WE wish Sen. Francis Pangilinan well on his designation as acting president of the Liberal Party (LP). He and the other party leaders face a task that previous majority parties had sorely neglected – how to survive and maintain their identity as a political force after suffering defeat in an election.
Since martial law destroyed the two-party system in 1972, parties in the country have ceased to be a real force in Philippine politics. Invariably, a winning president gathered around him other political leaders but only in a temporary alliance without the unifying ideology of a party such as those in the United States, in Europe, and other countries in Asia.
Thus, all the presidents after President Ferdinand Marcos had their own groups that existed as the majority parties for only the six years of the president’s term. Today, we no longer hear much of President Corazon C. Aquino’s Laban ng Demokratikong Pilipino, President Fidel V. Ramos’ Lakas-CMD, President Joseph Estrada’s Pwersa ng Masang Pilipino, or President Gloria Macapagal Arroyo’s Lakas-Kampi as active political parties.
After LP candidate Mar Roxas lost this year’s presidential election and President Benigno S. Aquino III’s administration ended last June, the LP promptly broke up into two major groups. One joined the party under which President Duterte ran and won – the PDP-Laban. The other retained its LP identity but became a leading member of President Duterte’s “super-majority” in Congress. For all intents and purposes, the two groups are part of the new administration.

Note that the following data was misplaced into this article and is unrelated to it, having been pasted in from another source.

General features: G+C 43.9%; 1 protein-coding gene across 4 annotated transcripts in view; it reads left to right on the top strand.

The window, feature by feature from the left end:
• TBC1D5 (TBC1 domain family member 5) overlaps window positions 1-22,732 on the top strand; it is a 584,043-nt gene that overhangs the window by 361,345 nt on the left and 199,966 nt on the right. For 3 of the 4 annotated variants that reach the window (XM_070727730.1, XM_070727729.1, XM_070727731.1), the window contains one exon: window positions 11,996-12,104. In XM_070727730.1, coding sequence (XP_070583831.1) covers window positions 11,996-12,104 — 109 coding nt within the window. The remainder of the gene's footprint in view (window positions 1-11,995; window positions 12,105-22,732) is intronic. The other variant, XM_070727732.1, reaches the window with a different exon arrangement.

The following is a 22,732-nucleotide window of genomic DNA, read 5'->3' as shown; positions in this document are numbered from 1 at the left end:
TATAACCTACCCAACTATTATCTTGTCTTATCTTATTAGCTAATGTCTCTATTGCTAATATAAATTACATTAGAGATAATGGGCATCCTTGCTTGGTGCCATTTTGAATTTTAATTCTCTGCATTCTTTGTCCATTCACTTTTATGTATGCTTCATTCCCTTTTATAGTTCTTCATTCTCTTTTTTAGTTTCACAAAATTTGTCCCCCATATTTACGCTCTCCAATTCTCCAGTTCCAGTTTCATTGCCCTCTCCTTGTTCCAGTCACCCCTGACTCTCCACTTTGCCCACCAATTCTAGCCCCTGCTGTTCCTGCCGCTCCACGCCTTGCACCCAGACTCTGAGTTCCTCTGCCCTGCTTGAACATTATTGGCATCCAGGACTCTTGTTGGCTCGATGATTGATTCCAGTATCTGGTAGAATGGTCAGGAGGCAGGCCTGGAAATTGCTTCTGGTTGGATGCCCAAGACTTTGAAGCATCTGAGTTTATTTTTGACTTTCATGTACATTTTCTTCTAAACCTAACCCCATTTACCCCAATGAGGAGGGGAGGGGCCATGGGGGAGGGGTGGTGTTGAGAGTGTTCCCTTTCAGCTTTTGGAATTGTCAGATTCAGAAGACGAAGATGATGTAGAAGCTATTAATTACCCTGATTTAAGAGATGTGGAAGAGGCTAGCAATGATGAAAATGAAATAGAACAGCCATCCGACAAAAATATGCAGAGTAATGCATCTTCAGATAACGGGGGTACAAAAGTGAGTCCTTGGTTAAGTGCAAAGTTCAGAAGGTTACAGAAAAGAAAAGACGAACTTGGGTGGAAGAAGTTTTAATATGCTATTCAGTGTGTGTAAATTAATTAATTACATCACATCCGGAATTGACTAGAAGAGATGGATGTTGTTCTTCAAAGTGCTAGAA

Last week, Senator Pangilinan was named acting LP president and assigned the task of holding an election for members of the LP Directorate not later than March 31, 2017. He acknowledged that because of the weak ideological party system in the Philippines, the LP has lost many of its members to the ruling PDP-Laban. “It is during these challenging times that we can really know those who have strong understanding not only on principles but also on the role of the party that is not in power,” he said.
The role of the party that is not in power – that will be a major concern of the LP as it now moves to reorganize itself. A greater concern should be the LP ideology of liberal government as distinguished from the more conservative ideology of the old Nacionalista Party. The liberal ideology is at the center of the political spectrum, distinguished from political extremes on the left and right.
The Liberal Party was founded by President Manuel A. Roxas, after starting as a “Liberal wing” of the Nacionalista Party led by President Manuel L. Quezon. If Pangilinan and the other party leaders can restore this historic ideology of the LP to the point where it holds the loyalty of like-minded political leaders, it will a big step towards the development of real political parties needed in our democratic system of government.